Research Shows Sleep Is a Critical Part of Traumatic Brain Injury Recovery

A woman with brown hair and light skin sleeping in bed

Patiwat Sariya / EyeEm / Getty Images

Key Takeaways

  • A study conducted by researchers at Oregon Health & Science University found that sleep may play a positive role in healing traumatic brain injuries.
  • Fragmented sleep may interfere with recovery from brain injuries and concussions.
  • To sleep better, people should avoid excessive alcohol, exercise, and screen time before going to bed.

Getting enough quality sleep at night is crucial for your overall health and wellbeing. And now, researchers at the Oregon Health & Science University found that sleep also plays an essential role in the healing of traumatic brain injuries.

In the February study, the researchers used MRIs on military veterans to observe the perivascular spaces that surround blood vessels in the brain. Enlargement of these spaces typically occurs in aging and is associated with the development of dementia.

The study found that veterans who had enlarged perivascular spaces slept had poorer sleep and more post-concussive symptoms. On the other hand, veterans who did not have these enlarged spaces tended to sleep better and experienced fewer post-concussive symptoms. The February study was published in the Journal of Neurotrauma.

"It's a very compelling study because this gives physiologic evidence that people who have traumatic brain injury often have difficulty with poor sleep, impair of sleep, or disrupted sleep," Vernon Williams, MD, sports neurologist and founding director of the Center for Sports Neurology and Pain Medicine at Cedars-Sinai Kerlan-Jobe Institute in Los Angeles, tells Verywell.

Sleep Issues and Traumatic Brain Injuries

While the study published in the Journal of Neurotrauma shows how sleep physically affects a person's recovery from a head injury, previous research indicates how the lack of sleep affects a concussed person. A May 2018 study published in the Archives of Physical Medicine and Rehabilitation journal found that sleep disturbances in young athletes, who had sports-related concussions, resulted in worse:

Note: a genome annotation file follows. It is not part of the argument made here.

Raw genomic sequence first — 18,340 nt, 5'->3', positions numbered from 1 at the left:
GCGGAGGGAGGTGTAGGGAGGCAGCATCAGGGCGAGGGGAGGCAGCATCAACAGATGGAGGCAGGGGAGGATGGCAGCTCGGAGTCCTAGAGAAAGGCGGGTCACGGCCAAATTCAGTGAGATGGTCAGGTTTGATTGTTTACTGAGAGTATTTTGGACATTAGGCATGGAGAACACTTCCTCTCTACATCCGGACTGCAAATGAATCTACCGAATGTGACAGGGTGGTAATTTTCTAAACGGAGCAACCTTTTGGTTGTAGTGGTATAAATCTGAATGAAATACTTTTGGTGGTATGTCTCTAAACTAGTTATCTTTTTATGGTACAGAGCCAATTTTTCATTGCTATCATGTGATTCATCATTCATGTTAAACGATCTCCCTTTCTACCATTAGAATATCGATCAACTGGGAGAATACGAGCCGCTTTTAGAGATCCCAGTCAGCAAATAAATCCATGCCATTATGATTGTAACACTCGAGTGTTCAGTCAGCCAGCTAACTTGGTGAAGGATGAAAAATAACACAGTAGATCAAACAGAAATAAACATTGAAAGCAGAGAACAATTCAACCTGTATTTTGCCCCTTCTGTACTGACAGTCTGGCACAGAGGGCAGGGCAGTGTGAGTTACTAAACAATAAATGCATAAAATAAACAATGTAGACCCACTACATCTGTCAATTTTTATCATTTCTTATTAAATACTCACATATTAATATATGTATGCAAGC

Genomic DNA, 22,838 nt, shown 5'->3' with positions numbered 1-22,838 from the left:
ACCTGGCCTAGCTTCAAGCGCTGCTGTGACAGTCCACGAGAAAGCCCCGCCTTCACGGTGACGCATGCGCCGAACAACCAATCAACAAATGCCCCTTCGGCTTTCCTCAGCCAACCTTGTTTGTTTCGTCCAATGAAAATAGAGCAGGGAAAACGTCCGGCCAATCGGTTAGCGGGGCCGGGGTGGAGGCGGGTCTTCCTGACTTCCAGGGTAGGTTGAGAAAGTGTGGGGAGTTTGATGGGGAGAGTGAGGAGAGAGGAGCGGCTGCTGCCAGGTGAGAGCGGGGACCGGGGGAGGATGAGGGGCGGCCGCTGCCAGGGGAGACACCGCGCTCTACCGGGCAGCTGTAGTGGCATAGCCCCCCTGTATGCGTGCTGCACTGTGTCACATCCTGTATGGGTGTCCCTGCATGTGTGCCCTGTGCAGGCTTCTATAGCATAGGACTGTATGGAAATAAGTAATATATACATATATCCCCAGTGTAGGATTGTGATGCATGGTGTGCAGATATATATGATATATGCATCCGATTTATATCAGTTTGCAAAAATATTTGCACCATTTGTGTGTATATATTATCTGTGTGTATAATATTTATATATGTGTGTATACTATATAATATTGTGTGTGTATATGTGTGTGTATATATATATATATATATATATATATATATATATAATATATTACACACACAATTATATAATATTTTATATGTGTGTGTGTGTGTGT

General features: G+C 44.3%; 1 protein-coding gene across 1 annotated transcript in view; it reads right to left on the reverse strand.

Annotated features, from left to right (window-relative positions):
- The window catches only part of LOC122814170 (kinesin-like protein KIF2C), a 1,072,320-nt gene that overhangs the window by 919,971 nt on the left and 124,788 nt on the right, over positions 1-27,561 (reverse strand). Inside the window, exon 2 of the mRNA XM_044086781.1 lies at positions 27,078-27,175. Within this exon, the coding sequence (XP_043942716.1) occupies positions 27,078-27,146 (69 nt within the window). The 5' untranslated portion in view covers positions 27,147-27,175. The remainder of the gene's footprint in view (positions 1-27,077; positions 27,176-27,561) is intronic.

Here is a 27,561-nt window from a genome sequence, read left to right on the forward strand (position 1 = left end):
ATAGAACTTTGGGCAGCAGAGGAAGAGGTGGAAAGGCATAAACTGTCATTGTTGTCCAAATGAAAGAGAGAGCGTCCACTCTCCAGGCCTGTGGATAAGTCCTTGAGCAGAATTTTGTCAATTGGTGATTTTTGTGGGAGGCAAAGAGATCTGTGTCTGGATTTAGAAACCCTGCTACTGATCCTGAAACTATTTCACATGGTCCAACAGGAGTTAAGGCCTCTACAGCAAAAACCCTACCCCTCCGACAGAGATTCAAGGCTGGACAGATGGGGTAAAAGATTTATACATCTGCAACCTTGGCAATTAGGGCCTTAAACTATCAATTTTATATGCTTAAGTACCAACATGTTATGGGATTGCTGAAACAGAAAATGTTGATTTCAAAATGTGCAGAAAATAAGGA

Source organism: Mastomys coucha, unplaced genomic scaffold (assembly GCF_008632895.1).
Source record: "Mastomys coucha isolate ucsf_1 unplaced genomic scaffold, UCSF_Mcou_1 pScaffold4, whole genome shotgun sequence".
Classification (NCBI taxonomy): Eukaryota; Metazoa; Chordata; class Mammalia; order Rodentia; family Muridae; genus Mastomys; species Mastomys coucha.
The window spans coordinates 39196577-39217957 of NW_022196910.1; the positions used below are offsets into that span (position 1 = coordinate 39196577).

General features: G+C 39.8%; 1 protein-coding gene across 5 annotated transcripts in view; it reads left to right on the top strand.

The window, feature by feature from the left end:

•  Migraines
  • Cognitive symptoms
  • Neuropsychological symptoms

People with traumatic brain injuries may experience different types of sleep issues. A 2016 study linked head injuries to insomnia, hypersomnia, sleep apnea, fragmented sleep, and other sleep disorders.

Philip E. Stieg, PhD, MD, the neurosurgeon-in-chief of New York-Presbyterian/Weill Cornell Medical Center and the chairman of Weill Cornell Medicine Brain and Spine Center, tells Verywell that the benefits from getting enough sleep are the same reason why sleeping around eight hours a night is important for most adults.

"It is the time for your brainwaves to slow down, it is time for the neurons to slow down, and it is time, just like after exercise, for the brain, like a muscle, to clean up the metabolic waste products," he says. "There's a reduction in the secretion of cortisol, which is an inflammatory agent, so, again, it allows the brain to recover."

What This Means For You

If you are recovering from a head injury, you should avoid drinking alcohol, exercising, or using technology right before you go to bed, as they might stimulate your brain, which may make it harder to fall asleep. Getting enough quality sleep will be crucial for a speedy, full recovery.

Why Non-Fragmented Sleep Is Important

When people sleep eight hours a night, they move through different stages of sleep. If sleep is fragmented, then they may not go through cycles of sleep. The National Institute of Neurological Disorders and Stroke lists describes these stages of sleep as the following:

  •  Stage One: Your brain waves begin to slow from their daytime wakefulness patterns. This is non-rapid eye movement sleep.